According to sources familiar with the matter, Al Jaber plays a media role and helps to maintain tight control over local media and Arabic content partnership with Sky News and CNN. Many people familiar with the National publication, which is owned by Sheikh Mohammed’s sister, believe Al Jaber tried to influence media coverage in order to manage diplomatic relations with UAE allies.
Al Jaber spokesperson said that “the suggestion of editorial interference cannot be supported by any evidence.” Representatives from Sky News Arabia, CNN Business Arabic, and the National all denied the allegations and stated that they are independent editorially.
This is a difficult task that requires a lot of media management. COP28 marks only the second time a major hydrocarbon-dependent economy has hosted the UN climate summit, and the last time–COP18 in 2012, hosted by Qatar–predated the Paris Agreement.
Now, expectations are very different. All 10 largest economies have made net zero a top priority. The world is also facing worsening climate-related disasters. This combination keeps climate top-of-mind. The outcomes of COP meetings are now making headlines all over the globe, as there is not enough progress.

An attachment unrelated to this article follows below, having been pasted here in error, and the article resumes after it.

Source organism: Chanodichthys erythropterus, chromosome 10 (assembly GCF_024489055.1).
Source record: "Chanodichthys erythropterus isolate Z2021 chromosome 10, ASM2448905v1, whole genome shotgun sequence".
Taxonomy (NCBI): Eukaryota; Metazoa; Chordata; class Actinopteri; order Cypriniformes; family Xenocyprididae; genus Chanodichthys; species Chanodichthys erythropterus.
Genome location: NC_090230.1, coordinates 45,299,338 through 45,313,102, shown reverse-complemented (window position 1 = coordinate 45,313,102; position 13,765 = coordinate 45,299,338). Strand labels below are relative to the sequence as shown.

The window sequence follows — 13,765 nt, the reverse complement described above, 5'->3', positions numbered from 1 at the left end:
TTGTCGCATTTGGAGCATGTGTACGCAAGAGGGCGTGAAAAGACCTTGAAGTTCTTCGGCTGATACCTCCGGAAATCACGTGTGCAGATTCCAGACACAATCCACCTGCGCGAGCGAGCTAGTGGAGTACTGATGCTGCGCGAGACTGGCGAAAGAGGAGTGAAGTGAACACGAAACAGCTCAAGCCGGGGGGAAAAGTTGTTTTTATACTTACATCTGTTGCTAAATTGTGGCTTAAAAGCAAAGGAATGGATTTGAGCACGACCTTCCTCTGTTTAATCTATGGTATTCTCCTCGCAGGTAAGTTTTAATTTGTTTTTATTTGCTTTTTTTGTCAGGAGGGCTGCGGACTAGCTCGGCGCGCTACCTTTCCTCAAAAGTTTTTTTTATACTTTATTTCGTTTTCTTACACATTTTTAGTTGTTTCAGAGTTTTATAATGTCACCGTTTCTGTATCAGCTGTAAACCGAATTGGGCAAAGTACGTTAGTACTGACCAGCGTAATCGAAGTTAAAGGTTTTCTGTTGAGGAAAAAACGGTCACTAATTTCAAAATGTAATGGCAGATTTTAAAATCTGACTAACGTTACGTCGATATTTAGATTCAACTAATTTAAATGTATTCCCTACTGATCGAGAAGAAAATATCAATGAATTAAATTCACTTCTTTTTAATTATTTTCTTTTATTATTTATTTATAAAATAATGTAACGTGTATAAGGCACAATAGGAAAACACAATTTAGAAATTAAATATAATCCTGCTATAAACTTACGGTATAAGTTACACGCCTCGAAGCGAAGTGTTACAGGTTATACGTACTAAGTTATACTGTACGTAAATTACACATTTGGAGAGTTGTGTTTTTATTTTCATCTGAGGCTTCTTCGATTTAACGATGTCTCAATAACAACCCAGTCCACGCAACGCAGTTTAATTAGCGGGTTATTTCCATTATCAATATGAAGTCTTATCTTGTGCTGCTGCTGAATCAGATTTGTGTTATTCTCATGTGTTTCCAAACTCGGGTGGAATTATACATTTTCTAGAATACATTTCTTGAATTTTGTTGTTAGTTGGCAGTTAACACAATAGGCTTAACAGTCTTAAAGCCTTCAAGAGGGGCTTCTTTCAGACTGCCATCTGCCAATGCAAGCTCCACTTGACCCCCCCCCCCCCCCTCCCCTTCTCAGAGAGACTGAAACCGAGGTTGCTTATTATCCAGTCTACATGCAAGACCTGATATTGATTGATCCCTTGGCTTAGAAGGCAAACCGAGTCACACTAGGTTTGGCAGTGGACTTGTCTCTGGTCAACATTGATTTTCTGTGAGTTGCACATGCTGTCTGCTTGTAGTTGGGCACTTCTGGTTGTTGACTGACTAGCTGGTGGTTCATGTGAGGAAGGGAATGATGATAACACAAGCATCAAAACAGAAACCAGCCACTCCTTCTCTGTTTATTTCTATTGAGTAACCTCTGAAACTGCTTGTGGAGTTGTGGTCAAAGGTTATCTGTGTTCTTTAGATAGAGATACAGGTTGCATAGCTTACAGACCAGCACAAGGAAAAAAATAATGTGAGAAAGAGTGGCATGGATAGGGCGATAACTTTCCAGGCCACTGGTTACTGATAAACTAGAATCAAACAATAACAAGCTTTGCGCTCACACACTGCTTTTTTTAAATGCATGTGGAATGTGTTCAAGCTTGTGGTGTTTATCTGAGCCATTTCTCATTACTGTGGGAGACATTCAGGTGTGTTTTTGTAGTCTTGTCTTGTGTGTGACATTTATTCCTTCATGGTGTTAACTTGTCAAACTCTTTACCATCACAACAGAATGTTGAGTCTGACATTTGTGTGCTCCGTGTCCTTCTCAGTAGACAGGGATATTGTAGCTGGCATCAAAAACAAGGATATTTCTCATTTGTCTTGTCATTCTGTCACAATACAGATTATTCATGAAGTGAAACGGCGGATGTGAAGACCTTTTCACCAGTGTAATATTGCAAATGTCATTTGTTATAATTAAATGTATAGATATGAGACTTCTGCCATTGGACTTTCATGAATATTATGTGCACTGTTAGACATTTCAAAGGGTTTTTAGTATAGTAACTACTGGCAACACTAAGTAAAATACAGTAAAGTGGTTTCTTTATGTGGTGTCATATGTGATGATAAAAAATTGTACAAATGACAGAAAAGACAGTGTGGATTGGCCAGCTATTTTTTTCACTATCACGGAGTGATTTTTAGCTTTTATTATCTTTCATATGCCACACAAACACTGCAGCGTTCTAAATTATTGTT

The missing $100 billion annually in payments to developing countries to reduce their emissions and adapt to the warming climate is a clear sign of the unfulfilled promises made by COP. Dixson Decleve says, “If we can’t finally get the $100 billion climate finance, then we shouldn’t continue.”
The COP process doesn’t work because it isn’t designed for success. Meetings still follow rules that were established more than 30 years ago and require unanimous agreement. These rules were created because the oil giant Saudi Arabia prevented majority voting from taking place, which made it possible for one country hold the outcome hostage. This is why COPs tend not to produce more than one country can agree on.